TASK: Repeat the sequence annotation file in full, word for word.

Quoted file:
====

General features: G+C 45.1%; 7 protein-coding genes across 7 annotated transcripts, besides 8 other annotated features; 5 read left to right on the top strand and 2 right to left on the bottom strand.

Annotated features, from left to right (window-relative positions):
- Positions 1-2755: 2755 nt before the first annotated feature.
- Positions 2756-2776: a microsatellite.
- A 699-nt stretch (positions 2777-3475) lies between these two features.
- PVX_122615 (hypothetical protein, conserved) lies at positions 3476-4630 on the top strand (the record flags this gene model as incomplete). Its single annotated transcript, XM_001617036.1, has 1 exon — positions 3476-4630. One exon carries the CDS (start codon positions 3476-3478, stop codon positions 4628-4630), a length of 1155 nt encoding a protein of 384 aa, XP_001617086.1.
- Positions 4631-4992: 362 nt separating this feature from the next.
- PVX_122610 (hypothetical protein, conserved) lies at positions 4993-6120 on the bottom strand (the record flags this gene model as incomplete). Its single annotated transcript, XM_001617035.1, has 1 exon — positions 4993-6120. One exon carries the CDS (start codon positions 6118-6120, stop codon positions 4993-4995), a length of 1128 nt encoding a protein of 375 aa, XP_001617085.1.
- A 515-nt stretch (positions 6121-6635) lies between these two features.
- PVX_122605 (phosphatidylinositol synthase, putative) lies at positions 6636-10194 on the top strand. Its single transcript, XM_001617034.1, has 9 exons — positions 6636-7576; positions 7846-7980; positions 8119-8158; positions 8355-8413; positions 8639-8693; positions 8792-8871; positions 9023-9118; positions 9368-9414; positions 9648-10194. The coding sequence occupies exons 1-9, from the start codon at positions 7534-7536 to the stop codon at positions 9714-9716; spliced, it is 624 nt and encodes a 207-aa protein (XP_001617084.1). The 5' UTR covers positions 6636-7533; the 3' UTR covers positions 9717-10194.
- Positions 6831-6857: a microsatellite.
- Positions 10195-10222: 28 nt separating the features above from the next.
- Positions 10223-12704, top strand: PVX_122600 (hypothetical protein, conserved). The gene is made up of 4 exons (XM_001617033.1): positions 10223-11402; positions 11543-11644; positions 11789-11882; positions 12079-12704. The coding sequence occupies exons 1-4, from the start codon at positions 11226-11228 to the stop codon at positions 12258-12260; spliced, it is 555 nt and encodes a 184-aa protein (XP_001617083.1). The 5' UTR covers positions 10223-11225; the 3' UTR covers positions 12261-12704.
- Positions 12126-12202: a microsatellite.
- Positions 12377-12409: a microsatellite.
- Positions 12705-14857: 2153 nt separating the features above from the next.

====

General features: G+C 45.1%; 7 protein-coding genes across 7 annotated transcripts, besides 8 other annotated features; 5 read left to right on the top strand and 2 right to left on the bottom strand.

Annotated features, from left to right (window-relative positions):
- Positions 1-2755: 2755 nt before the first annotated feature.
- Positions 2756-2776: a microsatellite.
- A 699-nt stretch (positions 2777-3475) lies between these two features.
- PVX_122615 (hypothetical protein, conserved) lies at positions 3476-4630 on the top strand (the record flags this gene model as incomplete). Its single annotated transcript, XM_001617036.1, has 1 exon — positions 3476-4630. One exon carries the CDS (start codon positions 3476-3478, stop codon positions 4628-4630), a length of 1155 nt encoding a protein of 384 aa, XP_001617086.1.
- Positions 4631-4992: 362 nt separating this feature from the next.
- PVX_122610 (hypothetical protein, conserved) lies at positions 4993-6120 on the bottom strand (the record flags this gene model as incomplete). Its single annotated transcript, XM_001617035.1, has 1 exon — positions 4993-6120. One exon carries the CDS (start codon positions 6118-6120, stop codon positions 4993-4995), a length of 1128 nt encoding a protein of 375 aa, XP_001617085.1.
- A 515-nt stretch (positions 6121-6635) lies between these two features.
- PVX_122605 (phosphatidylinositol synthase, putative) lies at positions 6636-10194 on the top strand. Its single transcript, XM_001617034.1, has 9 exons — positions 6636-7576; positions 7846-7980; positions 8119-8158; positions 8355-8413; positions 8639-8693; positions 8792-8871; positions 9023-9118; positions 9368-9414; positions 9648-10194. The coding sequence occupies exons 1-9, from the start codon at positions 7534-7536 to the stop codon at positions 9714-9716; spliced, it is 624 nt and encodes a 207-aa protein (XP_001617084.1). The 5' UTR covers positions 6636-7533; the 3' UTR covers positions 9717-10194.
- Positions 6831-6857: a microsatellite.
- Positions 10195-10222: 28 nt separating the features above from the next.
- Positions 10223-12704, top strand: PVX_122600 (hypothetical protein, conserved). The gene is made up of 4 exons (XM_001617033.1): positions 10223-11402; positions 11543-11644; positions 11789-11882; positions 12079-12704. The coding sequence occupies exons 1-4, from the start codon at positions 11226-11228 to the stop codon at positions 12258-12260; spliced, it is 555 nt and encodes a 184-aa protein (XP_001617083.1). The 5' UTR covers positions 10223-11225; the 3' UTR covers positions 12261-12704.
- Positions 12126-12202: a microsatellite.
- Positions 12377-12409: a microsatellite.
- Positions 12705-14857: 2153 nt separating the features above from the next.